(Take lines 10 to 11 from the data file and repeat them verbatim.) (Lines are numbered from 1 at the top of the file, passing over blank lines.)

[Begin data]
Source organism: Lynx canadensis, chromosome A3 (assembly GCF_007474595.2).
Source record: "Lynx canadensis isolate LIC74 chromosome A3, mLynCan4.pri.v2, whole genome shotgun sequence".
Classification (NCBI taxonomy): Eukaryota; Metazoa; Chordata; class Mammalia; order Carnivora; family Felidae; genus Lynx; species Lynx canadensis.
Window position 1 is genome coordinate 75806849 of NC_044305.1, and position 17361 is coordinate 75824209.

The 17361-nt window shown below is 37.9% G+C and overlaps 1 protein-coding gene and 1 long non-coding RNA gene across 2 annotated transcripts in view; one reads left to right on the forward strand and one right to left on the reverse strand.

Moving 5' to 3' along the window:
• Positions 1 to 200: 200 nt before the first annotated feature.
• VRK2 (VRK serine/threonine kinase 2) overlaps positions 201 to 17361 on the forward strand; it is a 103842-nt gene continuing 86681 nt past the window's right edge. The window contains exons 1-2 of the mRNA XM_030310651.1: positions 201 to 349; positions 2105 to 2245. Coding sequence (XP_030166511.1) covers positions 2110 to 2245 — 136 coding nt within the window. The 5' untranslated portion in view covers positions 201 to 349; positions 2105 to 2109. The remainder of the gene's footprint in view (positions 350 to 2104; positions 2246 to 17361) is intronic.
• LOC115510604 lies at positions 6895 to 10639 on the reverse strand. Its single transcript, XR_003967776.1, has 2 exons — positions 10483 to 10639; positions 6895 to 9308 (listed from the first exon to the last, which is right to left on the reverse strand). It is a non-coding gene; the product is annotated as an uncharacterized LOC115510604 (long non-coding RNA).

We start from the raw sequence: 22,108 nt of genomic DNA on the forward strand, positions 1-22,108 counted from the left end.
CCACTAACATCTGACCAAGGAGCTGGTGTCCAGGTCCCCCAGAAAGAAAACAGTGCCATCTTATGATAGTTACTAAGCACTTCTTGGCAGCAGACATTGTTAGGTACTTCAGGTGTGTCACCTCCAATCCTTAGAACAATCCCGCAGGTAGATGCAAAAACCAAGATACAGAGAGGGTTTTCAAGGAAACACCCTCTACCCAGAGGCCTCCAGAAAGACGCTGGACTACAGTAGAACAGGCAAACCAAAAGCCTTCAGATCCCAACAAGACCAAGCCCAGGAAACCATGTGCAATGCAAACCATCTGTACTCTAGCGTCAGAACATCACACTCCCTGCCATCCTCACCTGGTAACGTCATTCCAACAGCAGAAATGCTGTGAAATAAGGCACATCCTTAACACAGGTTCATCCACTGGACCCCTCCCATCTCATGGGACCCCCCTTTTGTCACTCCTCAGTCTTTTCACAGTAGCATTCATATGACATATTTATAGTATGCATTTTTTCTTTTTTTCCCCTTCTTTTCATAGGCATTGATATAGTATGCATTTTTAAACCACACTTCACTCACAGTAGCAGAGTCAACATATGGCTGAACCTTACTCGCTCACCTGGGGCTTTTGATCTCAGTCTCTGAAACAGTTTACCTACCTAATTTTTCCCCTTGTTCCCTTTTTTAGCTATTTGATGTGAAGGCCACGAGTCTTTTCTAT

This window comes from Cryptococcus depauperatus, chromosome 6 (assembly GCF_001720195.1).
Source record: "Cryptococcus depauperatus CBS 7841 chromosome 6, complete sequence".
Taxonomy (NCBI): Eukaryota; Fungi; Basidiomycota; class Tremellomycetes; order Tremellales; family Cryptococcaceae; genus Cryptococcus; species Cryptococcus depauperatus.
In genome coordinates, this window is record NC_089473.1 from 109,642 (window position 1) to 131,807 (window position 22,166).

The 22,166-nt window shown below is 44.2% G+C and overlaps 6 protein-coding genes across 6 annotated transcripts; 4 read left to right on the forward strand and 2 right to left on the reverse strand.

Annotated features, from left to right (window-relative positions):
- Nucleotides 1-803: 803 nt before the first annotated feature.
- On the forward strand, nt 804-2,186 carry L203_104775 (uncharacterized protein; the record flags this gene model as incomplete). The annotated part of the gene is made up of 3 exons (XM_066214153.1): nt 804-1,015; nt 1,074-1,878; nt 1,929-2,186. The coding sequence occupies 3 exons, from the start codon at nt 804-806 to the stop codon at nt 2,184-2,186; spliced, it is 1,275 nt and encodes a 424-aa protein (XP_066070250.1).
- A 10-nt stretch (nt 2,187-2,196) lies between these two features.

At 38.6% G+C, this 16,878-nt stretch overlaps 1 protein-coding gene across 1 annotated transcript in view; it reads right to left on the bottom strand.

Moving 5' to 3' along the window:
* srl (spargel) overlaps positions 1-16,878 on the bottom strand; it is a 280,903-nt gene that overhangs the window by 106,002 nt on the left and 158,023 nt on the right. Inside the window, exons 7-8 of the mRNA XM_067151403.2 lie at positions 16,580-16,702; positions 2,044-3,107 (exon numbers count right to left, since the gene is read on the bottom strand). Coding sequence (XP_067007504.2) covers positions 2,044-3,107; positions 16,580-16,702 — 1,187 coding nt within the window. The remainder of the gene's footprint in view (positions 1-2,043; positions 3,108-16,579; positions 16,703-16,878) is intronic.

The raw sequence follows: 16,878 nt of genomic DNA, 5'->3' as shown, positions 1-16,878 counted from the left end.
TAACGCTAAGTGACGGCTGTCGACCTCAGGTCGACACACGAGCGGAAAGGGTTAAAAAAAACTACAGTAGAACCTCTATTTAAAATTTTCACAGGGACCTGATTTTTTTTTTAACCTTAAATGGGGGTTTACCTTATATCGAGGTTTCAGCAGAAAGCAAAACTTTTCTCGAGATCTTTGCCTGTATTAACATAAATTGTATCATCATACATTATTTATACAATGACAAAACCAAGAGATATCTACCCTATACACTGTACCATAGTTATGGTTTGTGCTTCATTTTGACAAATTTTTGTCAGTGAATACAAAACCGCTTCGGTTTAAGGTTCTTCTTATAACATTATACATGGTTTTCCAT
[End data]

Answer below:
We start from the raw sequence: 22,108 nt of genomic DNA on the forward strand, positions 1-22,108 counted from the left end.
CCACTAACATCTGACCAAGGAGCTGGTGTCCAGGTCCCCCAGAAAGAAAACAGTGCCATCTTATGATAGTTACTAAGCACTTCTTGGCAGCAGACATTGTTAGGTACTTCAGGTGTGTCACCTCCAATCCTTAGAACAATCCCGCAGGTAGATGCAAAAACCAAGATACAGAGAGGGTTTTCAAGGAAACACCCTCTACCCAGAGGCCTCCAGAAAGACGCTGGACTACAGTAGAACAGGCAAACCAAAAGCCTTCAGATCCCAACAAGACCAAGCCCAGGAAACCATGTGCAATGCAAACCATCTGTACTCTAGCGTCAGAACATCACACTCCCTGCCATCCTCACCTGGTAACGTCATTCCAACAGCAGAAATGCTGTGAAATAAGGCACATCCTTAACACAGGTTCATCCACTGGACCCCTCCCATCTCATGGGACCCCCCTTTTGTCACTCCTCAGTCTTTTCACAGTAGCATTCATATGACATATTTATAGTATGCATTTTTTCTTTTTTTCCCCTTCTTTTCATAGGCATTGATATAGTATGCATTTTTAAACCACACTTCACTCACAGTAGCAGAGTCAACATATGGCTGAACCTTACTCGCTCACCTGGGGCTTTTGATCTCAGTCTCTGAAACAGTTTACCTACCTAATTTTTCCCCTTGTTCCCTTTTTTAGCTATTTGATGTGAAGGCCACGAGTCTTTTCTAT